As a blues-influenced jazz singer, Lee's restrained yet soulful subdued singing style has been compared to Billie Holiday. Her long singing career virtually encompassed the history of American popular music between 1940 and 1970. In addition, she acted in films and revealed herself to be an accomplished songwriter.
Born on a farm, Lee sang with the Four of Us in small clubs in the Midwest and California before being discovered by Benny Goodman in Chicago in 1941 and joining his band as replacement for Helen Forrest. Her first recordings with Goodman, including Irving Berlin's "How Deep Is the Ocean" (Columbia, 1941), were merely competent, but her 1942 recording of "Why Don't You Do Right?" revealed an individual style. Written by Lee herself (sic), it was based on a blues song by Lil Green. In 1943, after her marriage to Goodman's guitarist David Barbour, she left the band and retired to raise a family, only occasionally recording (sic). Among her first solo hits were "Manana" (Capitol, 1948), written with Barbour; "Bali Ha'i" (Capitol, 1949) and "Lover" (Decca, 1952), her spectacular mambo version of Lorenz Hart's and Richard Rodgers' waltz with an orchestra backing supplied by Gordon Jenkins.
Leona Louise Lewis is a British singer-songwriter. Lewis was a contestant in third series of the British television series The X Factor, which she won.
Lewis is a multi-platinum selling artist and three time Grammy Award nominee. Her most successful single, "Bleeding Love", reached number one in over thirty countries around the world. She was proclaimed 'Top New Artist' by Billboard magazine in 2008. Lewis has released two albums to date, Spirit and Echo, in 2007 and 2009 respectively. Spirit became the fastest-selling debut album and the biggest seller of 2007 in both the United Kingdom and Ireland, and made Lewis the first British solo artist to top the Billboard 200 with a debut album. It has sold over 6.5 million copies worldwide.
Lewis's debut single "A Moment Like This" became the fastest selling UK single after being downloaded over 50,000 times within thirty minutes of its release. In November 2008 she set a record in the UK for the fastest selling download-only release with her cover version of the Snow Patrol song "Run" which sold 69,244 copies in two days(citation needed). Lewis's debut tour, The Labyrinth, took place in 2010.
Lisa Anne Loeb is an American singer-songwriter and actress. She launched her career in 1994 with the song, "Stay (I Missed You)". She was the first artist to have a number one single in the United States while not signed to a recording contract.
Loeb's efforts now include music, film, television, voice-over work and children's recordings. Her five studio CDs include her major label debut, the gold-selling Tails and its follow-up, the Grammy-nominated, gold-selling Firecracker. Loeb has appeared in two television series, Dweezil & Lisa, a weekly culinary adventure for the Food Network and Number 1 Single, a dating show on the E! Network in 2006.
In conjunction with Camp Lisa, she launched her own non-profit, The Camp Lisa Foundation, designed to help underprivileged kids attend summer camp through its partnership with Summer Camp Opportunities Provide an Edge, Inc. (SCOPE).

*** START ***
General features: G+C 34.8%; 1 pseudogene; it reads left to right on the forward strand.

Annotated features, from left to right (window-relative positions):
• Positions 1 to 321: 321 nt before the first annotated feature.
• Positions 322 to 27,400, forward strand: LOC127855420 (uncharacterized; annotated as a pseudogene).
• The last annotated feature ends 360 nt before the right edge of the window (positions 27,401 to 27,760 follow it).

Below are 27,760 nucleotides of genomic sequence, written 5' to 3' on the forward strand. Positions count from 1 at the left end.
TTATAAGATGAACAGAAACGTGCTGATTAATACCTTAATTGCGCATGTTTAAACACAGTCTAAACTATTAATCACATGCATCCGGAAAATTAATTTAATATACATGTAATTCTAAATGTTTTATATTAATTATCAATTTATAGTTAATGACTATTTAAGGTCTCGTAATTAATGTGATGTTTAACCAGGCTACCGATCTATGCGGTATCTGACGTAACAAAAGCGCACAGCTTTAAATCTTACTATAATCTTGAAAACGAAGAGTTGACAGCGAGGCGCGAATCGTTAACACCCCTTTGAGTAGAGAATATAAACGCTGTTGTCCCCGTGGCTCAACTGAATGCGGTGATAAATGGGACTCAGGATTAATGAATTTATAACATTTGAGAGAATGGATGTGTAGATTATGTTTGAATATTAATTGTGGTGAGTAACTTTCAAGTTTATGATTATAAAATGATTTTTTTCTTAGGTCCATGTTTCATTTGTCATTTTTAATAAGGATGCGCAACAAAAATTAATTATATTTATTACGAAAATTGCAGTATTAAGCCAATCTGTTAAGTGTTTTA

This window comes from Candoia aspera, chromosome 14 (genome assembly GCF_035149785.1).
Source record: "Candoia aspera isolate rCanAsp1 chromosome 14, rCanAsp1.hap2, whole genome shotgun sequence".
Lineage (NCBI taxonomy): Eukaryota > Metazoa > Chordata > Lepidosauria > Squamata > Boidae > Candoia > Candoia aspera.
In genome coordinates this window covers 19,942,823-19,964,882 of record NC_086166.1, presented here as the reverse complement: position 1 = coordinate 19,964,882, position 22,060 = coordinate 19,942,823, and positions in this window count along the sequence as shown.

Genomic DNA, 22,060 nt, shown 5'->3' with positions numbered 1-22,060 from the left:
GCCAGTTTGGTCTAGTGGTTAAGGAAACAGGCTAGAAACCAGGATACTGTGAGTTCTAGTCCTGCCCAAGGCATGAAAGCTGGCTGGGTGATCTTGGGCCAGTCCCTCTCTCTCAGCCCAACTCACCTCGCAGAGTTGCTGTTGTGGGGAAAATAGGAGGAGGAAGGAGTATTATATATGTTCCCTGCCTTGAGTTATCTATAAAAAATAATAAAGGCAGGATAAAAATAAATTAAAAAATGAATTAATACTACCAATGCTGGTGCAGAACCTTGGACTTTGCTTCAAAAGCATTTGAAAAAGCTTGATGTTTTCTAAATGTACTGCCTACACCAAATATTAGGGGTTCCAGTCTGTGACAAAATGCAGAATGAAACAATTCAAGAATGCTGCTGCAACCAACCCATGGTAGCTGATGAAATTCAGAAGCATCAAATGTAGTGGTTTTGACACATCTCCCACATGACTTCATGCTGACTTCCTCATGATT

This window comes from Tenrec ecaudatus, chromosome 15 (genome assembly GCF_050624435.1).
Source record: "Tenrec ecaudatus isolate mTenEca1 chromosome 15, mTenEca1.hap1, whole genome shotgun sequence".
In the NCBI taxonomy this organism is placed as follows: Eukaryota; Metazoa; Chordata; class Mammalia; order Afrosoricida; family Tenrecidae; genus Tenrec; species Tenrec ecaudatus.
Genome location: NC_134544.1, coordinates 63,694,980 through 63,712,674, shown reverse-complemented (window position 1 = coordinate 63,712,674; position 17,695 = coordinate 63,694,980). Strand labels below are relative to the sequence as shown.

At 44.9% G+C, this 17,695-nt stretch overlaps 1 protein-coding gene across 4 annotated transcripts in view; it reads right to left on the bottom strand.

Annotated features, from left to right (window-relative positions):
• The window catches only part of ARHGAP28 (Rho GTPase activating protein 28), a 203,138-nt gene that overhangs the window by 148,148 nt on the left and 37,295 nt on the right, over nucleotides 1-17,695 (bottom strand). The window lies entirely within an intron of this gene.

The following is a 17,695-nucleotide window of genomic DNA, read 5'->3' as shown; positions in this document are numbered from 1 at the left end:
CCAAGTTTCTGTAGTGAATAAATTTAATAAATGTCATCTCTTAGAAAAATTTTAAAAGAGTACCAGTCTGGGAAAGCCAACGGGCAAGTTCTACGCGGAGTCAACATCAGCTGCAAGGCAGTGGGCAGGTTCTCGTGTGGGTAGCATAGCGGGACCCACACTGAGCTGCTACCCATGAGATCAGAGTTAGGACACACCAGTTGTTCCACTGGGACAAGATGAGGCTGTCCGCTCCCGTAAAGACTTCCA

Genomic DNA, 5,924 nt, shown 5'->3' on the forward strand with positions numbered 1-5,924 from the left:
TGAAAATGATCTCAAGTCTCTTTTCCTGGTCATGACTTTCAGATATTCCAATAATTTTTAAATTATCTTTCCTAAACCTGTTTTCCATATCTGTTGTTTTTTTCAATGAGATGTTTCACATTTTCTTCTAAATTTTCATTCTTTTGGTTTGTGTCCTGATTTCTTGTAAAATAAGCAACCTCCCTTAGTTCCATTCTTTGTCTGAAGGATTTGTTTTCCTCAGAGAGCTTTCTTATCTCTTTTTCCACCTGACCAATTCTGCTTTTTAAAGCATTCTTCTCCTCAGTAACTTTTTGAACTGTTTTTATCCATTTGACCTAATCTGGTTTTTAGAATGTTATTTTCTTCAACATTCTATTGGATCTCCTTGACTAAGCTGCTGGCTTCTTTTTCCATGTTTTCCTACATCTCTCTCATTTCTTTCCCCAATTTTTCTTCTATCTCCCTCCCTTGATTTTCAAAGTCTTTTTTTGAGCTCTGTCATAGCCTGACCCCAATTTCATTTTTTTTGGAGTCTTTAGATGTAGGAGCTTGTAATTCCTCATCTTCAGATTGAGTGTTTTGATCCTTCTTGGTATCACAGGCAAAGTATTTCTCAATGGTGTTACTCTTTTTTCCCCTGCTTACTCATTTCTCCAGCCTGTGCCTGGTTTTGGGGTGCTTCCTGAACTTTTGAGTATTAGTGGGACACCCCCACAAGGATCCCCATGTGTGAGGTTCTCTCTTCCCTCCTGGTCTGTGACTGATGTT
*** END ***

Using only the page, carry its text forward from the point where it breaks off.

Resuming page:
Jennifer Lynn Lopez (born July 24, 1969), also known by her nickname J.Lo, is an American actress, singer, record producer, dancer, television personality, fashion designer and television producer. Lopez began her career as a dancer on the television comedy program In Living Color. Subsequently venturing into acting, she gained recognition in the 1995 action-thriller Money Train.
Her first leading role was in the biographical film Selena (1997), in which she earned an ALMA Award for Outstanding Actress. She earned her second ALMA Award for her performance in Out of Sight (1998). She has since starred in various films, including The Wedding Planner (2001), Maid in Manhattan (2002), Shall We Dance? (2004), Monster-in-Law (2005), and The Back-up Plan (2010).
Sarah McLachlan was adopted in Halifax, Nova Scotia. As a child, she took voice lessons, along with studies in classical piano and guitar. When she was 17 years old, and still a student at Queen Elizabeth High School, she fronted a short-lived rock band called The October Game. One of the band's songs, "Grind", credited as a group composition, can be found on the independent Flamingo Records release 'Out of the Fog' and the CD Out of the Fog Too. It has yet to be released elsewhere. Her high school yearbook predicted that she was "destined to become a famous rock star."
Following The October Game's first concert at Dalhousie University opening for Moev, McLachlan was offered a recording contract with Vancouver-based independent record label Nettwerk by Moev's Mark Jowett. McLachlan's parents insisted she finish high school and complete one year of studies at the Nova Scotia College of Art and Design before moving to Vancouver and embarking on a new life as a recording artist, and McLachlan finally signed to Nettwerk two years later before having written a single song.
Gloriously flamboyant American entertainer Bette Midler was born in Honolulu, HI, to the only Jewish family in the neighborhood. After dropping out of a drama class at the University of Hawaii, she took a tiny role in the 1966 film Hawaii, playing a seasick boat passenger (though it's hard to see her when viewing the film). Training for a dancing career in New York, Midler made the casting rounds for several months before finally winning a chorus role, and then the featured part of Tzeitel, in the long-running Broadway musical Fiddler on the Roof.
During her more than forty-year career, Midler has been nominated for two Academy Awards; and won four Grammy Awards, four Golden Globes, three Emmy Awards, and a special Tony Award.